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Is 2009 the year of Linux malware?
Posted on: 2009-04-03 23:24:27

It is common knowledge that Linux users needn't worry about viruses because users don't run as root. I've never understood the reasoning behind this. Here are a few of the malicious things that a program can do without being root on Ubuntu 8.10:

  • Start a program every time you login
    Add an entry to .config/autostart
  • Configure firefox to route all traffic through a remote proxy
    Change a line in .mozilla/firefox/*/prefs.js
  • Replace everything in your "System Settings" menu with a command that asks you for your password, then does something else before invoking the real program.
    Add a file to .local/share/applications
  • Download and install other programs in the background
    Putting them in .gnome2/system32 seems somehow appropriate
  • Run a server of any kind (web/ftp/irc/etc)
    Just pick a port above 1024, and update the firewall with uPnp
  • Install a new firefox plugin
    put it in .mozilla/firefox/*/extensions/
    call it "Ubuntu System Integration Plugin Helper"

Once malware has its grubby code all over your home folder, you are one fake dialog box away from giving it complete control over your system:

Firefox with suspicious dialog box asking for root password

If you have ever run a program or script that wasn't included in your distribution, then you could have been infected with malware. (You weren't.)

If you are interested in more examples, The Malware Project (PDF) is a great read that takes you step by step through an actual social engineering experiment with users. The results will surprise you.

Ubuntu in particular must be very enticing for malware writers, because:

  • It is easy to get new users to run things. There are thousands of annoyances with desktop linux that can only be fixed by dropping to the command line, or downloading something to do it for you.
  • It has a rich, portable API. Malware writers have access to all unix commands and a rich programming environment that is guaranteed to be available on every desktop, allowing them to search and change any file in your home folder, or even implement complex network protocols.
  • Open source makes it easy to copy other programs. If you can change sources.list, you can then replace top, ps, and System Monitor with exact clones that neglect to display your processes. This is much easier than hacking up the Windows Task Manager internal memory. Or just do everything in kernel mode for ultimate captcha cracking, DDOS power.
  • People are unprepared. The "fact" that linux can't get viruses is constantly repeated all over the web.

Is 2009 the year of the linux desktop malware? How long until we see headlines like, "Researchers find massive botnet based on linux 2.30"?

Further Reading

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Brandon Thomson

2009-04-04 15:47:05
Linux is not immune and your points are correct and well taken. However... malware will only become a significant problem if linux gets more market share. Malware writers target Windows because that's where they get the most leverage.

So unless 2009 is also the year of the linux desktop in a big way...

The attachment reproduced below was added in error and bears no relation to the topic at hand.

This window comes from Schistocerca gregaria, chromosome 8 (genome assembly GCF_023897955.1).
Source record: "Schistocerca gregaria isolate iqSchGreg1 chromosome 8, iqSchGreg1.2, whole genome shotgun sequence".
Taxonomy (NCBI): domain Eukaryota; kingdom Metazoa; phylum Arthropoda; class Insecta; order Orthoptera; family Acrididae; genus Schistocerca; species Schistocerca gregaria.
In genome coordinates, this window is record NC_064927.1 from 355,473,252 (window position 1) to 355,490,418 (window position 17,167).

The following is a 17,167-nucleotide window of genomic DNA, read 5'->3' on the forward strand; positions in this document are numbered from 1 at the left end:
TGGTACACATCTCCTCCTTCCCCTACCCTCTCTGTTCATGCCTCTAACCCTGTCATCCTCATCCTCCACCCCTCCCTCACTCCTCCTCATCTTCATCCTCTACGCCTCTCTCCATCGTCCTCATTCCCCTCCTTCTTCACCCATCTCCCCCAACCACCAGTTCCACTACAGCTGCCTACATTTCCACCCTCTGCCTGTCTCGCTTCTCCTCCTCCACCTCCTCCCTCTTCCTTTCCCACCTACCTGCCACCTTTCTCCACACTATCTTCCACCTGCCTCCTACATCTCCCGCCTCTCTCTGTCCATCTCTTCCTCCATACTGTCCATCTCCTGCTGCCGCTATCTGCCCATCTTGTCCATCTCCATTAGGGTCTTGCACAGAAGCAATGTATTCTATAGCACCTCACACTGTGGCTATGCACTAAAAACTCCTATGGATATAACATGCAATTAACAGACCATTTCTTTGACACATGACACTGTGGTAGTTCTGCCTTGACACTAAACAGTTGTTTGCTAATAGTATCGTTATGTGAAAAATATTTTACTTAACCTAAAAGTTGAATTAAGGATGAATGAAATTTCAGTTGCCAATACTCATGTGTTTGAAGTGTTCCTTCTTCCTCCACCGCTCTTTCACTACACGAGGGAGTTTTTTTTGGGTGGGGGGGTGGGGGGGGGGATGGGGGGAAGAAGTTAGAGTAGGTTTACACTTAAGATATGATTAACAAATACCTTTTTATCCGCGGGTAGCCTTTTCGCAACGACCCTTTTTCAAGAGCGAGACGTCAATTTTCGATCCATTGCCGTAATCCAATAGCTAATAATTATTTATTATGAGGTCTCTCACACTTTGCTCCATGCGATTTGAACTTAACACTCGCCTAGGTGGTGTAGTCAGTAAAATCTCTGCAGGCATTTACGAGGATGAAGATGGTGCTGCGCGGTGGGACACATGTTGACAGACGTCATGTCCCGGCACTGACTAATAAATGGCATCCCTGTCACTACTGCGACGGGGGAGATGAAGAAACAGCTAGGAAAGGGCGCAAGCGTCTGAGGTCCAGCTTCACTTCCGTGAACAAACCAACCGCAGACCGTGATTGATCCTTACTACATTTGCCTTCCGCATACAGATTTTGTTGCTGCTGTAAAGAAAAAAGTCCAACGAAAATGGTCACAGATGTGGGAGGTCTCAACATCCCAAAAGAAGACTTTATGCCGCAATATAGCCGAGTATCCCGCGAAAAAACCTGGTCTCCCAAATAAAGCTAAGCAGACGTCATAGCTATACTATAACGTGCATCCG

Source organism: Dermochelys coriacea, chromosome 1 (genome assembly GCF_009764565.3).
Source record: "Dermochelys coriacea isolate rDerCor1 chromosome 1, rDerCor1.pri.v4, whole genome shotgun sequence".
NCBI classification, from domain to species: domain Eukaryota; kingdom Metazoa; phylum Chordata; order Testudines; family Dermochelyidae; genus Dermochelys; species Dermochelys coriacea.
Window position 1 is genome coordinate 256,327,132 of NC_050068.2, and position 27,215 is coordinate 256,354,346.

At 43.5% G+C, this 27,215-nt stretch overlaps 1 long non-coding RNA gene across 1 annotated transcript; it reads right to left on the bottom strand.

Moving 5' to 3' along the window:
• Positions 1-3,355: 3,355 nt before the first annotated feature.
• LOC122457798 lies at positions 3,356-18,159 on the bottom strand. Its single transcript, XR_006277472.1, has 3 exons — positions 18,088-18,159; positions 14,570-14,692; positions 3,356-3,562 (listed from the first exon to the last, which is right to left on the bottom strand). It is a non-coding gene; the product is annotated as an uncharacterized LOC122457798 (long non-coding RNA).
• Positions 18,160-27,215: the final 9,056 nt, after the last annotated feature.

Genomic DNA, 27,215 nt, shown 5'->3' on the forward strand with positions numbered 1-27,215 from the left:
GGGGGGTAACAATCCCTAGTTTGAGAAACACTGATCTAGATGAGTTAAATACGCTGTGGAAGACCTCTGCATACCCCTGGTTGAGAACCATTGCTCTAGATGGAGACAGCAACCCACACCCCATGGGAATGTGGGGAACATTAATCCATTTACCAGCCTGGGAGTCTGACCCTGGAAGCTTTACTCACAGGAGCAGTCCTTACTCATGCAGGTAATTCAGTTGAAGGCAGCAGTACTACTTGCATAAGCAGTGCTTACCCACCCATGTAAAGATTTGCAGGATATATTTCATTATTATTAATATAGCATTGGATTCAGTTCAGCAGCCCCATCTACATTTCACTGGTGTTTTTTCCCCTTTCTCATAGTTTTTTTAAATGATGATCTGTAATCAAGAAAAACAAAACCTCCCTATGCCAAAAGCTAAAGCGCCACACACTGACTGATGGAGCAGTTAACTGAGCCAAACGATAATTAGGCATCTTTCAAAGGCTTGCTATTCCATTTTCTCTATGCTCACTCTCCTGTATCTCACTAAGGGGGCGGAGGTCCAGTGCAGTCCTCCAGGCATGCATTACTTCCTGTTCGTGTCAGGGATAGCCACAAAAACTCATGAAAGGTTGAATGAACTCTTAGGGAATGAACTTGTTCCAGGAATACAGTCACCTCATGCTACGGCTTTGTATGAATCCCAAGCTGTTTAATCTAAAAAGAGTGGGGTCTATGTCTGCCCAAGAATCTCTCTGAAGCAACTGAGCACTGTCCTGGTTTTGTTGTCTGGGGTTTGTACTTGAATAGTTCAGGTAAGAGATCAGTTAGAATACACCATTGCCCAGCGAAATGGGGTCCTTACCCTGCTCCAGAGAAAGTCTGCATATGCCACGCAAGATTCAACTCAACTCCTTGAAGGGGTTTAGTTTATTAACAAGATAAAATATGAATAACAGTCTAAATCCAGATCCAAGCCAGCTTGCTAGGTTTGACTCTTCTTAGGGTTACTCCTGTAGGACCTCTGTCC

mario

2009-04-04 21:22:50
That's factually a very serious problem. Not yet. But it will become.

Once Linux catches a significant market share, less technically informed users will use it. They are obvious targets for social engineering and malware scams.

It's still more difficult to install malware by the commandline. People that actually tinker with sources.list and terminal commands are expected to have a greater understanding of involved risks.

However with new users, this won't be the case. As you describe, some with copy and paste code and commands from formus/bbs.

There is nothing we can do about that. It's inevitable. Maybe the major forums are self-regulating, and malware trickery won't have as a large impact as with the Windows environment. Still, some user education might be in order. As you conclude, we are absolutely unprepared for when that starts.

Jason

2009-08-05 16:42:09
I agree with everyone else too, as long as everyone refuses to install linux, you don't have to worry about linux malware. No need to make any effort to protect your identity or banking info requried. :)

Are people out there that dumb? You've just made a very short list of how easy it is to install malware to keylog someone's banking info if they wanted on linux and it doesn't sink in. Great article!

Pinguim

2010-01-13 13:28:50
Where is the malware ?

LinUser

2010-01-17 23:14:38
I agree that it is not immune to virus. But if i were a virus writer, which version of linux would I write it for? There are a gazillion different distributions with gazillion different versions of desktop.

Statistically if I chose to write for say opensuse, then I infect a few opensuse users. Not to mention a patch will come out as soon as its detected. A virus can be written but its damage will be contained, so quickly and easily.

ashish

2010-04-30 09:18:38
Where is the PDF you have linked to here (called the TheMalwareProject);I tried clicking on the link through a Windows XP SP3 machine with Internet Explorer 7.0 /Opera 10.52.I am not able to access this file.

Please tell me what is the best way to access this file.I am interested in learning more about this issue.

Regards

Ashish

Email-technoconsulting4smbs@gmail.com

Steve Hanov

2010-04-30 13:17:47
"The Malware Project" was not really a PDF file. When you downloaded it and double clicked it, it would "infect" your Ubuntu system by popping up a notification, creating some files, and bringing you to a web page that says "Thanks for participating in the experiment."

It only got a few hits and it's hard to keep up to date, so I haven't maintained it.

Email
steve.hanov@gmail.com

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